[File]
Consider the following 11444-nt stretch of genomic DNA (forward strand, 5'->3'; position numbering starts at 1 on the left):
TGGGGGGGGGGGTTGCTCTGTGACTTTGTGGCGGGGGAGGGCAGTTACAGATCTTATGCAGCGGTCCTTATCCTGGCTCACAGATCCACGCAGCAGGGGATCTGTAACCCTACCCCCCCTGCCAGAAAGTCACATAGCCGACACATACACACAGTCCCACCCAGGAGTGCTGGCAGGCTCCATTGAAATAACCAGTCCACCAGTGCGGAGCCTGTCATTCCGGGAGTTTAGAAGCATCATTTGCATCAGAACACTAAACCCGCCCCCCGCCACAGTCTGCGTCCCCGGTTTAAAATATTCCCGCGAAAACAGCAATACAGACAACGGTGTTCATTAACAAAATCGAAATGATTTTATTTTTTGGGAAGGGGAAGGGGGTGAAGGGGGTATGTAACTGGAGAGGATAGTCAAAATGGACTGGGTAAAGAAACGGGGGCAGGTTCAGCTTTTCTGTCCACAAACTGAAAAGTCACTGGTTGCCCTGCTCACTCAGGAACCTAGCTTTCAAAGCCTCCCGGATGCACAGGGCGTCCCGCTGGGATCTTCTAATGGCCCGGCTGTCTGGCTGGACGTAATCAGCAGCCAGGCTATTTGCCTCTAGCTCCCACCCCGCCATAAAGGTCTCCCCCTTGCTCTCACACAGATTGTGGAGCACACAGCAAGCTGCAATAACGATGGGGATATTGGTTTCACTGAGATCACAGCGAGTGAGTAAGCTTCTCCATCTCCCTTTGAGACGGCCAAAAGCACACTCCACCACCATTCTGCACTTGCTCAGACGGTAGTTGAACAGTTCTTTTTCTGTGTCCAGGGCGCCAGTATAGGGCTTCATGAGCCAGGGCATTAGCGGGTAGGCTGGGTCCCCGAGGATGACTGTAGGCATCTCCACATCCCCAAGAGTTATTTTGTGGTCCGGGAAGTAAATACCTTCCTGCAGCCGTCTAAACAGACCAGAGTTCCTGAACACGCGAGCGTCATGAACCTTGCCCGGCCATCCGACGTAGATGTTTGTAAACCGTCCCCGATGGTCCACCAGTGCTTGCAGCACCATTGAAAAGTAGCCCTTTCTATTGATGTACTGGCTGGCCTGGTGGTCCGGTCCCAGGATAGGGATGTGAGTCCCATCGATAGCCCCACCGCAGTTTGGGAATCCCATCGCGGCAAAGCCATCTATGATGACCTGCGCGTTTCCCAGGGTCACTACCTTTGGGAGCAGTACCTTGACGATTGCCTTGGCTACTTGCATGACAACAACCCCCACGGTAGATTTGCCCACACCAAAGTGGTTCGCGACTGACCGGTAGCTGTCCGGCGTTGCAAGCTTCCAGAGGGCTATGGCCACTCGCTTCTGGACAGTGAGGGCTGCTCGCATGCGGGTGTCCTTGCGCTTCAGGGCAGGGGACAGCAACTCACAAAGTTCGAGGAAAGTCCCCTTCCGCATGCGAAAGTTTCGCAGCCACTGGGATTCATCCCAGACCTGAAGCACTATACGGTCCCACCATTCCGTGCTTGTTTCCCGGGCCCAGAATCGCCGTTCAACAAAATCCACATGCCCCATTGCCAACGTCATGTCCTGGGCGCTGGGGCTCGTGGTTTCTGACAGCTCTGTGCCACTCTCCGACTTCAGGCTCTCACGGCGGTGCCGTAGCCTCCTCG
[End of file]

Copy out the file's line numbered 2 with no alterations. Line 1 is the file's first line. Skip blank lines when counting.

TGGGGGGGGGGGTTGCTCTGTGACTTTGTGGCGGGGGAGGGCAGTTACAGATCTTATGCAGCGGTCCTTATCCTGGCTCACAGATCCACGCAGCAGGGGATCTGTAACCCTACCCCCCCTGCCAGAAAGTCACATAGCCGACACATACACACAGTCCCACCCAGGAGTGCTGGCAGGCTCCATTGAAATAACCAGTCCACCAGTGCGGAGCCTGTCATTCCGGGAGTTTAGAAGCATCATTTGCATCAGAACACTAAACCCGCCCCCCGCCACAGTCTGCGTCCCCGGTTTAAAATATTCCCGCGAAAACAGCAATACAGACAACGGTGTTCATTAACAAAATCGAAATGATTTTATTTTTTGGGAAGGGGAAGGGGGTGAAGGGGGTATGTAACTGGAGAGGATAGTCAAAATGGACTGGGTAAAGAAACGGGGGCAGGTTCAGCTTTTCTGTCCACAAACTGAAAAGTCACTGGTTGCCCTGCTCACTCAGGAACCTAGCTTTCAAAGCCTCCCGGATGCACAGGGCGTCCCGCTGGGATCTTCTAATGGCCCGGCTGTCTGGCTGGACGTAATCAGCAGCCAGGCTATTTGCCTCTAGCTCCCACCCCGCCATAAAGGTCTCCCCCTTGCTCTCACACAGATTGTGGAGCACACAGCAAGCTGCAATAACGATGGGGATATTGGTTTCACTGAGATCACAGCGAGTGAGTAAGCTTCTCCATCTCCCTTTGAGACGGCCAAAAGCACACTCCACCACCATTCTGCACTTGCTCAGACGGTAGTTGAACAGTTCTTTTTCTGTGTCCAGGGCGCCAGTATAGGGCTTCATGAGCCAGGGCATTAGCGGGTAGGCTGGGTCCCCGAGGATGACTGTAGGCATCTCCACATCCCCAAGAGTTATTTTGTGGTCCGGGAAGTAAATACCTTCCTGCAGCCGTCTAAACAGACCAGAGTTCCTGAACACGCGAGCGTCATGAACCTTGCCCGGCCATCCGACGTAGATGTTTGTAAACCGTCCCCGATGGTCCACCAGTGCTTGCAGCACCATTGAAAAGTAGCCCTTTCTATTGATGTACTGGCTGGCCTGGTGGTCCGGTCCCAGGATAGGGATGTGAGTCCCATCGATAGCCCCACCGCAGTTTGGGAATCCCATCGCGGCAAAGCCATCTATGATGACCTGCGCGTTTCCCAGGGTCACTACCTTTGGGAGCAGTACCTTGACGATTGCCTTGGCTACTTGCATGACAACAACCCCCACGGTAGATTTGCCCACACCAAAGTGGTTCGCGACTGACCGGTAGCTGTCCGGCGTTGCAAGCTTCCAGAGGGCTATGGCCACTCGCTTCTGGACAGTGAGGGCTGCTCGCATGCGGGTGTCCTTGCGCTTCAGGGCAGGGGACAGCAACTCACAAAGTTCGAGGAAAGTCCCCTTCCGCATGCGAAAGTTTCGCAGCCACTGGGATTCATCCCAGACCTGAAGCACTATACGGTCCCACCATTCCGTGCTTGTTTCCCGGGCCCAGAATCGCCGTTCAACAAAATCCACATGCCCCATTGCCAACGTCATGTCCTGGGCGCTGGGGCTCGTGGTTTCTGACAGCTCTGTGCCACTCTCCGACTTCAGGCTCTCACGGCGGTGCCGTAGCCTCCTCG